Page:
Recommendation #7

Virtual chromoendoscopy (VCE) is a suitable alterative to the dye spray option. This can include narrow-band imaging, i-scan, or color enhancement. Notably, data comparing VCE and dye spray have reported that these methods are similar in their ability to detect dysplasia.

Recommendation #8

Nontargeted biopsies are not needed routinely if dye spray or VCE is performed, unless there is a history of PSC or prior dysplasia.

Recommendation #9

Detection of "invisible dysplasia" (ie, not by directed biopsies) should prompt repeat colonoscopy by an expert endoscopist who uses high-definition scopes and advanced imaging techniques. Detection of multifocal dysplasia or high-grade dysplasia following that examination should prompt surgical referral for colectomy.

Recommendation #10

Following the index colonoscopy screening, repeat recommendations should be based on the associated relative risks. For PSC or prior dysplasia, the recommendation remains to conduct annual exams. Previously, the traditional intervals have been every 2 years, decreasing to yearly after age 50 years. With the improvements in imaging and endoscopic management, however, there is increasing evidence that these intervals can be moved to every 5 years in low-risk individuals with well-controlled disease. Intervals should be 2-3 years if there is any question regarding adequacy of treatment or dysplasia risks.

Recommendation #11

Patients with isolated small bowel Crohn's disease do not have an incremental risk for colorectal cancer and can be followed according to the surveillance recommendations for those at average risk.

Recommendation #12

Surveillance of a J-pouch should be done annually if a patient has a history of prior dysplasia or colon cancer, PSC, or persistent moderate to severe pouchitis. Patients without these risk factors have a lower colorectal cancer incidence than the general non-IBD population. The British Society of Gastroenterology recommends that such patients undergo surveillance in 5-year intervals.

Recommendation #13

For pseudopolyps, targeted biopsy/removal is recommended only if dysplasia is suspected.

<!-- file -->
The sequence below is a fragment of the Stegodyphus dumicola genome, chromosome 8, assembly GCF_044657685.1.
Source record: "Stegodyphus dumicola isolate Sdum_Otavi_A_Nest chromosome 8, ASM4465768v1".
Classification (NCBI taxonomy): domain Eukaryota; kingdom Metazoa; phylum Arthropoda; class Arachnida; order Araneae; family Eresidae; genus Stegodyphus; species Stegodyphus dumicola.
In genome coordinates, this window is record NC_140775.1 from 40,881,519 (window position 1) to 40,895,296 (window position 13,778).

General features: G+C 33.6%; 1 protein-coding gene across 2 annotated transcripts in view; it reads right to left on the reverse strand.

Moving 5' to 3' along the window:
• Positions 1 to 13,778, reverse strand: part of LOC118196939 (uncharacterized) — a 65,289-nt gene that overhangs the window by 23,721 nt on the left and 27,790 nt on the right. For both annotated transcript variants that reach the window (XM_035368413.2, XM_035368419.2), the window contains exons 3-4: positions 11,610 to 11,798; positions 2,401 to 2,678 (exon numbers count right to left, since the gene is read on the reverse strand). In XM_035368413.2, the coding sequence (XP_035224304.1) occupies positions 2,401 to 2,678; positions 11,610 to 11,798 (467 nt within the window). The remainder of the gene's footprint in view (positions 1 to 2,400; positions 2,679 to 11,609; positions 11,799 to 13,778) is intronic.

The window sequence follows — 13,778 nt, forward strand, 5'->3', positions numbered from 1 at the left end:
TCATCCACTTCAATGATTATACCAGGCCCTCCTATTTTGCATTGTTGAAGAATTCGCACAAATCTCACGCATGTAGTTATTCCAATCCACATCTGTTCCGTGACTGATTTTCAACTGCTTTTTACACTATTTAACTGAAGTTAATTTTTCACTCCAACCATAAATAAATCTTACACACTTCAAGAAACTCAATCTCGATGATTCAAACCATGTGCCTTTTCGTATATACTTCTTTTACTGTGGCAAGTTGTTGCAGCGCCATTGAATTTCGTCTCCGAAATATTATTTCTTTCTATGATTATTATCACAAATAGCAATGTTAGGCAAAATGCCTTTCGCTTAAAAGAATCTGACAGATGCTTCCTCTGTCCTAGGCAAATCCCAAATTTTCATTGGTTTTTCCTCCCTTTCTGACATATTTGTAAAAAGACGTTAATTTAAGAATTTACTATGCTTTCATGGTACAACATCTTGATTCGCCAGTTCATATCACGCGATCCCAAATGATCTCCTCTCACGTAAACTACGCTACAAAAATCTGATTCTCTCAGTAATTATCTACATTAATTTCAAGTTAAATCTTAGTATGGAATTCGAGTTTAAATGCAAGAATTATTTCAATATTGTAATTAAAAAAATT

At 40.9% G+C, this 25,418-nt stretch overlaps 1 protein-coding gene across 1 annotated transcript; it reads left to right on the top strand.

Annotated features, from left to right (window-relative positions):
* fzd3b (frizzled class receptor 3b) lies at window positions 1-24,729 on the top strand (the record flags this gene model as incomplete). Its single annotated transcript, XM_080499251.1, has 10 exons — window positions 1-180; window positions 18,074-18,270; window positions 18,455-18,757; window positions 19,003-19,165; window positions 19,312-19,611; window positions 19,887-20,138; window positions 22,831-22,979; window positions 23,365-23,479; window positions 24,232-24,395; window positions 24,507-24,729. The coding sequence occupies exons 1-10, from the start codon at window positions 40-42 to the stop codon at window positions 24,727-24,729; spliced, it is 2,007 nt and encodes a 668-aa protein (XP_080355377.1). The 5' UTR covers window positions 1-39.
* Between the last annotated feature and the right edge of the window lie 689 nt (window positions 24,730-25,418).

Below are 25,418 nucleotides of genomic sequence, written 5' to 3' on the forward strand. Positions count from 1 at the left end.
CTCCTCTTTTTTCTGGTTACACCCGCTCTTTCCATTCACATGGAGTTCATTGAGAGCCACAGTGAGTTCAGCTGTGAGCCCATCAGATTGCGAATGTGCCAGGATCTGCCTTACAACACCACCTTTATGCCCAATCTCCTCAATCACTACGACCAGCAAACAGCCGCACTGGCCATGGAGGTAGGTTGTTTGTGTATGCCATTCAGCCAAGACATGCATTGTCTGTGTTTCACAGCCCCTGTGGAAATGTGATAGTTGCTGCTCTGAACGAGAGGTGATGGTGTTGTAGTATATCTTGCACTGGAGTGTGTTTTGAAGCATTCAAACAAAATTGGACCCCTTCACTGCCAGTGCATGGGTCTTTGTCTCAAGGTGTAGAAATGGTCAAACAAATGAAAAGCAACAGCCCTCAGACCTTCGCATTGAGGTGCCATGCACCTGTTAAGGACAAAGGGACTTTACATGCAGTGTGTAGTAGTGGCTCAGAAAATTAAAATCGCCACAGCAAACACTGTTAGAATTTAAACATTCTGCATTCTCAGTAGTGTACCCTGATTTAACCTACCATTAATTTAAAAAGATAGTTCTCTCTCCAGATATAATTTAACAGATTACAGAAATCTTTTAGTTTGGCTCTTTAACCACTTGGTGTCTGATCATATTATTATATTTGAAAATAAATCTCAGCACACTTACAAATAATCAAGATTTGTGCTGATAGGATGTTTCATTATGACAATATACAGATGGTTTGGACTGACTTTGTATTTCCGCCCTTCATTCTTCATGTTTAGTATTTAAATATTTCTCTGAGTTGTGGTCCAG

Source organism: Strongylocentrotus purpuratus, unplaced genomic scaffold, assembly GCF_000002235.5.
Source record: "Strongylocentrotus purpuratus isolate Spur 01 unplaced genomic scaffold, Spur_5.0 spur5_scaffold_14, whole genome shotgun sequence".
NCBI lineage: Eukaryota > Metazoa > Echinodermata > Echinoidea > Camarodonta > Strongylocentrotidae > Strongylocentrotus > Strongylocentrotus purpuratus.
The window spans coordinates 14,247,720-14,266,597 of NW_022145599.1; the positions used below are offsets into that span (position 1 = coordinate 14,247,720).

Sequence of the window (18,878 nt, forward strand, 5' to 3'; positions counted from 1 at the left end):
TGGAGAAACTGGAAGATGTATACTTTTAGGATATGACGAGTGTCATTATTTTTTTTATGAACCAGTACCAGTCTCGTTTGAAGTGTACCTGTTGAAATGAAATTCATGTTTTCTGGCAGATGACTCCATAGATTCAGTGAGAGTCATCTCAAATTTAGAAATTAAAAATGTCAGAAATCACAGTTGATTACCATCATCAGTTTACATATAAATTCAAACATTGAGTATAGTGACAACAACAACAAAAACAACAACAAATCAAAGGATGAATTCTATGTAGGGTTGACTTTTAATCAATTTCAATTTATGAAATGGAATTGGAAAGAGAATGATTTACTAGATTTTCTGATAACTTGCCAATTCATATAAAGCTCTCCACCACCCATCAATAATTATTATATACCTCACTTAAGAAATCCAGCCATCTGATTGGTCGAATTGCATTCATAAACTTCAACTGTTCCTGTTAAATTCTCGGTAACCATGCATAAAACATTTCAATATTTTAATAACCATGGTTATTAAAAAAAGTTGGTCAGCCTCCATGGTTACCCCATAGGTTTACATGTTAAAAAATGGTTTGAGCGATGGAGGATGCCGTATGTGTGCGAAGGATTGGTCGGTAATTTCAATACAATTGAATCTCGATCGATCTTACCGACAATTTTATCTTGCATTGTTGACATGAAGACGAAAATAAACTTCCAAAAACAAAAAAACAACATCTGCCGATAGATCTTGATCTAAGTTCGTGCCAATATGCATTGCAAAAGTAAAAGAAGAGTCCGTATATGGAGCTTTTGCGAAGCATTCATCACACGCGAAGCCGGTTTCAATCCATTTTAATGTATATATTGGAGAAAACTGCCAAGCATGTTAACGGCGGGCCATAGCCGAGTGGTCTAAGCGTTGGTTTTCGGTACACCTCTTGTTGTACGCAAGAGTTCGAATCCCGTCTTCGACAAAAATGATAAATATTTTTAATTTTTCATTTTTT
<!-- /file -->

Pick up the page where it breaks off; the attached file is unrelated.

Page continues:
A Shift in Management Strategies

There has been an evidence-based paradigm shift in the management strategies for dysplasia screening and management in IBD. New approaches call for inspection and targeted sampling performed by an expert, particularly one who is using a high-definition scope and advanced imaging techniques. Referral for surgical colon resection of lesions should only occur when — after examination by an expert — they are deemed not amenable to endoscopic resection, the same approach that we should employ for non-IBD patients with large polyps.

David A. Johnson, MD, a regular contributor to Medscape, is professor of medicine and chief of gastroenterology at Eastern Virginia Medical School in Norfolk, Virginia, and a past president of the American College of Gastroenterology. His primary focus is the clinical practice of gastroenterology. He has published extensively in the internal medicine/gastroenterology literature, with principal research interests in esophageal and colon disease, and more recently in sleep and microbiome effects on gastrointestinal health and disease.

Follow Medscape on Facebook, Twitter, Instagram, and YouTube

Comments

3090D553-9492-4563-8681-AD288FA52ACE
Comments on Medscape are moderated and should be professional in tone and on topic. You must declare any conflicts of interest related to your comments and responses. Please see our Commenting Guide for further information. We reserve the right to remove posts at our sole discretion.
Post as:

processing....